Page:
Saturday, March 17, 2012

HongKong's 3 chief executive hopefuls face off in live debate

HONG KONG: Hong Kong's three chief executive hopefuls faced off for the first time in a live televised debate.
According to political watchers, opposition leader Albert Ho performed the best, followed by ex-convenor of the Executive Council Leung Chun-Ying.
The city chooses its new leader next Sunday.
Hong Kong politics took a page from the US Presidential Election process, a live two hour no-holds barred debate, pitting all three hopefuls against one another and taking questions from the floor.
In one corner is the man believed to have the backing of Beijing and the business establishment, former chief secretary Henry Tang.

His rival, ahead in the popular polls, is Leung Chun-Ying, ex-convenor of Hong Kong's policy making body Executive Council.
The dark horse in the race, who doesn't stand a chance, is Democratic Party chairman Albert Ho.
Henry Tang, who's admitted to cheating on his wife and then having her take the fall for unauthorised home improvements to a house they both own, got his handicap out of the way, right from the start.
Mr Tang said: "I'm not a perfect man, in my private life I've made mistakes. I've not dealt with them in a decisive manner and because of that, the focus of this election has been shifted and I have to be responsible to a certain extent and for this, I would like to sincerely extend my apology to the Hong Kong people."
Opposition leader Albert Ho, who put on the best show, didn't let Mr Tang off that easily.
Mr Ho said: "The problem is whether you have the credibility. If you don't abide by the law, and it is found out, and you try to hide and duck, then a lot of people will follow your example, without integrity, you cannot govern."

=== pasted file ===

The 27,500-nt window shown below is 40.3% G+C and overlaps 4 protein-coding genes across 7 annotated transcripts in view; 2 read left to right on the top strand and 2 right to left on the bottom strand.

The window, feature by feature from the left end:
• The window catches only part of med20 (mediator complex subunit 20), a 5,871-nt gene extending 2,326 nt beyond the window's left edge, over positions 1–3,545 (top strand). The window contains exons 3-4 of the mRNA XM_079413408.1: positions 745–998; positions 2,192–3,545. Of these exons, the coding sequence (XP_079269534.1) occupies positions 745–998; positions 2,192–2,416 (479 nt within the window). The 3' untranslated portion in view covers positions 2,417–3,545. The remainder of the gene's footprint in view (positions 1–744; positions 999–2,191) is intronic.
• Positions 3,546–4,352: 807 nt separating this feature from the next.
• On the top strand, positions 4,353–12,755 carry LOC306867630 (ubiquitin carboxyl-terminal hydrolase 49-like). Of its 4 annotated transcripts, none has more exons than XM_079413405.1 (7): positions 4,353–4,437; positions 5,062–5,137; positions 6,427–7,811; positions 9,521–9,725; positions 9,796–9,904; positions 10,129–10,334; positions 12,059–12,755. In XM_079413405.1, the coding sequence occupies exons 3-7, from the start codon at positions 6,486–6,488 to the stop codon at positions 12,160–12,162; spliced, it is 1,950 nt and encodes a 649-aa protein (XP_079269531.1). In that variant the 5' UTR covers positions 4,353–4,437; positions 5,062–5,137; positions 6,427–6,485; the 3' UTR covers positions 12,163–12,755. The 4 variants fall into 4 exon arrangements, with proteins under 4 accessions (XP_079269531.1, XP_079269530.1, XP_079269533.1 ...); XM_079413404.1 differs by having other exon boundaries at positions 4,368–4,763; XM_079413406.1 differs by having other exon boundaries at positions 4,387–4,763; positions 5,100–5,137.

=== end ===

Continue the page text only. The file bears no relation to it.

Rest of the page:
Mr Tang said: "I admit I was negligent in handling the matter. I have admitted that that from the very start but in dealing with illegal structures, we should be just and fair."
Chinese Premier Wen Jiabao recently weighed in on the elections, saying that he believed the voters will "elect a leader who enjoys the supports of the vast majority", suggesting perhaps Leung Chun-Ying stands a chance.
But Mr Leung himself is grappling with scandals of his own over a possible conflict of interest involving his property firm DTZ, and his campaign office linked to a triad boss.
Mr Leung denied the allegations and wanted his track record, bringing benefits to Hong Kong, speak for itself.
Mr Leung said: "In early 2003, Tung Chee-Hwa talked about having individual permits for mainlanders to come to Hong Kong for tourism purposes, in July 2003. We had signed the Closer Economic Partnership Agreement and this individual permit was one of the main contents of the CEPA and it was me who was responsible for it. I went to Beijing to negotiate this agreement."
Despite the veneer of a US-style election, the city's next leader is actually voted by a small circle Election Committee of 1,200 made up representatives in various sectors, mostly tycoons and pro-Beijing supporters.
The winning candidate must have at least half the votes.
It's hoped that the performance by the candidates will be able to sway undecided voters.
It's estimated that about a quarter of the Election Committee have yet to make up their minds.
And for the hopefuls that didn't do well this time around, there's another chance to make an impact, in a question and answer forum organised by the Election Committee on Monday.
- CNA/ck

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